The reported signing of a US$200 a tonne metallurgical coal benchmark deal between Peabody and Japan’s Nippon Steel has signalled a drastic improvement in the outlook for the coal sector.
The deal, reported in multiple sources, is for North Goonyella coal, to be sold for US$200 per metric tonne in the fourth quarter of 2016. That’s up from a third quarter benchmark of $92.50 per metric tonne.
The price news comes after several shuttered mines in Australia’s east coast coal market were reopened, including Glencore’s Collinsville mine, which the miner announced it would reopen this week.
Glencore shut the mine in 2015, citing declining coal prices.
But the mine, and its 230 workers, will be back to work, in a move welcomed by Queensland Premier Annastacia Palaszczuk.
“This is yet another piece of positive news for the north and ongoing evidence of green shoots appearing in the resources sector,” the premier said on October 11.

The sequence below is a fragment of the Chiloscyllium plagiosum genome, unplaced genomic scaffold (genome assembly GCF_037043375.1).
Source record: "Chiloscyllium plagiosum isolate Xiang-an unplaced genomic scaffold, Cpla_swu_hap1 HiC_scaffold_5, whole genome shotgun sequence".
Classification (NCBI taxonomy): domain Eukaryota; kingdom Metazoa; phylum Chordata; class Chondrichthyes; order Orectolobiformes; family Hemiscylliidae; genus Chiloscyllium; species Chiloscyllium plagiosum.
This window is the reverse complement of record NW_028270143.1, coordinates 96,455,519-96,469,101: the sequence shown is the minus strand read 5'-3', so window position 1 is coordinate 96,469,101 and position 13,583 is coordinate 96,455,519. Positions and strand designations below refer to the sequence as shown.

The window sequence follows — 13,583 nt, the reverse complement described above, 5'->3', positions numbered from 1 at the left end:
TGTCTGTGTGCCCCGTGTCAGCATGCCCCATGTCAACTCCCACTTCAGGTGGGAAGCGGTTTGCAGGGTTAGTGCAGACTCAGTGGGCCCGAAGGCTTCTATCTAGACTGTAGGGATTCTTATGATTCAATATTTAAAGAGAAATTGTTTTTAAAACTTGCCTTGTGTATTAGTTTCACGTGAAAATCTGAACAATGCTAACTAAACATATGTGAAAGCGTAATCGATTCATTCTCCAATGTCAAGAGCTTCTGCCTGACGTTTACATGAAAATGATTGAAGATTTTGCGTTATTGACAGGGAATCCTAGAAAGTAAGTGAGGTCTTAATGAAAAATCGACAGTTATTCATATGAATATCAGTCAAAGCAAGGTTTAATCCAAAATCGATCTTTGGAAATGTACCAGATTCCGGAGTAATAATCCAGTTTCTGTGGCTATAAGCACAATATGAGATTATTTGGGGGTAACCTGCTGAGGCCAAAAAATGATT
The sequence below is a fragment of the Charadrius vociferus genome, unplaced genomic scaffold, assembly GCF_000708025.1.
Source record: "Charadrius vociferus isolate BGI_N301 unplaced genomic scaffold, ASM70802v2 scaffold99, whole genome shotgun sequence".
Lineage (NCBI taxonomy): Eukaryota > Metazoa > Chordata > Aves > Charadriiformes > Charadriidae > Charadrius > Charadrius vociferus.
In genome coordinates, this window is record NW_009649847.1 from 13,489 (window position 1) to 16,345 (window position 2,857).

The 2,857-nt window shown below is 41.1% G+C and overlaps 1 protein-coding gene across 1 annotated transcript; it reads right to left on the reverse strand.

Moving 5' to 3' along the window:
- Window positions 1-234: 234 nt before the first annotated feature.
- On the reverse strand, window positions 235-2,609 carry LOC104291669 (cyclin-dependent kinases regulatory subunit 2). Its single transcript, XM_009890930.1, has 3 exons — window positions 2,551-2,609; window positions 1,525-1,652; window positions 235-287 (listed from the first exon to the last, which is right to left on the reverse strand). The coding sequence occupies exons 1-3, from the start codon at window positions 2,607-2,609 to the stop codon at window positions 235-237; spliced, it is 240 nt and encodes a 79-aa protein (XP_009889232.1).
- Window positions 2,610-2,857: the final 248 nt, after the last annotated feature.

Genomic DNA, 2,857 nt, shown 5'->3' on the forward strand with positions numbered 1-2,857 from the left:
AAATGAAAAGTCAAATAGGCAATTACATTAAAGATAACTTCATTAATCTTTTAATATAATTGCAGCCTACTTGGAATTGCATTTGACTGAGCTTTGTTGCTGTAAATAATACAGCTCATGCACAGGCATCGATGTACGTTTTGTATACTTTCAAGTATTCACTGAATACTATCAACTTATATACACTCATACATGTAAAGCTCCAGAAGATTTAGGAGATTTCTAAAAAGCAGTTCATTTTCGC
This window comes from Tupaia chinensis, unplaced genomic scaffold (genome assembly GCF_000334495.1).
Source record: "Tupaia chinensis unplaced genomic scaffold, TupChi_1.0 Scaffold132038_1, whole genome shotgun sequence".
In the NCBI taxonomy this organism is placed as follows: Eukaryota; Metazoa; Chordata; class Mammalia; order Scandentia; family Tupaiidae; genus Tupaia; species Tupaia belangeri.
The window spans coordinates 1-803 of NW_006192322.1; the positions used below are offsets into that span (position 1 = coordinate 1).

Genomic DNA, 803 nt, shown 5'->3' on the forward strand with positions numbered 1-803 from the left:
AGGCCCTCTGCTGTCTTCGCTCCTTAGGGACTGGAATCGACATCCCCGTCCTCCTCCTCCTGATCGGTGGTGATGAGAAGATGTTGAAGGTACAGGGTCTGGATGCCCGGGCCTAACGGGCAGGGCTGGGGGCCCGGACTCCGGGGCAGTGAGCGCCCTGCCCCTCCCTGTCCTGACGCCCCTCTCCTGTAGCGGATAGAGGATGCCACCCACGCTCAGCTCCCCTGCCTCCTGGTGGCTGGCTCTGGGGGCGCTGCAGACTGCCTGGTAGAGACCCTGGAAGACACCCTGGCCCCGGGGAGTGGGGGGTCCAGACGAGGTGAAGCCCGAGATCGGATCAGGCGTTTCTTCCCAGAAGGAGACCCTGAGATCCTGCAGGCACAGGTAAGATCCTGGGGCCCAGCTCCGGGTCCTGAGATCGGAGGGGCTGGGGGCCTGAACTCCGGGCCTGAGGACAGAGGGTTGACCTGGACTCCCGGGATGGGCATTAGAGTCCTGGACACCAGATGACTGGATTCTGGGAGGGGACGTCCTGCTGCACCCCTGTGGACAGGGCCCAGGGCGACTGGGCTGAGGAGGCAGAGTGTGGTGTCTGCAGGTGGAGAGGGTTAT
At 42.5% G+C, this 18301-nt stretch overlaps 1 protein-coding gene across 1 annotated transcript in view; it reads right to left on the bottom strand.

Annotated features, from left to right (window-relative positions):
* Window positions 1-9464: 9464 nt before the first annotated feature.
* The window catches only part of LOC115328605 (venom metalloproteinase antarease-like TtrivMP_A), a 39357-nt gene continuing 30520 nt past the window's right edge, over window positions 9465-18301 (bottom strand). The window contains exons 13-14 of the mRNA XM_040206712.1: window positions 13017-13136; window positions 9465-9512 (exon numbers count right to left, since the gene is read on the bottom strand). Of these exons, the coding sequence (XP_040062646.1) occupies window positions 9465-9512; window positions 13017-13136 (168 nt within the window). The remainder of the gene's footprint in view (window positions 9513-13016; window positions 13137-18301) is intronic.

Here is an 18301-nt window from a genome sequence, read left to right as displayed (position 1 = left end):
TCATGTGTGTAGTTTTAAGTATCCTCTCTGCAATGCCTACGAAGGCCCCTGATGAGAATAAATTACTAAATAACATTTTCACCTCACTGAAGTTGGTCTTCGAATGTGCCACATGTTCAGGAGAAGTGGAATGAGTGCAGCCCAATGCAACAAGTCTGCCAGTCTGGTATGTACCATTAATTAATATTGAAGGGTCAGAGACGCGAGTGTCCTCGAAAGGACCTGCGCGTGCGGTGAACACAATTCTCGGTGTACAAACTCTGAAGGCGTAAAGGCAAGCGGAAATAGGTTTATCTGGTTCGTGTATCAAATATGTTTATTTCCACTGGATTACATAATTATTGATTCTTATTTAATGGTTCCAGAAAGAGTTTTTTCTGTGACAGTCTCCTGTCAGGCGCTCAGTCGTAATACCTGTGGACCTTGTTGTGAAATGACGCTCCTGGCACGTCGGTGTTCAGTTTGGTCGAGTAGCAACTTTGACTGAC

“It’s been encouraging to see these green shoots appearing over the past few months showing in both global prices and within the industry itself in Queensland.”
The resurgence in coal prices has reportedly left some steelmakers displeased.
One Atlantic steelmaker, according to Platts, suggested the likely outcome of the price swing would be lower production in due course.
Metallurgical coal prices this week have surged well above US$200 a tonne in recent days, and thermal coal – used in power generation – has risen in price by 60% over the last four months.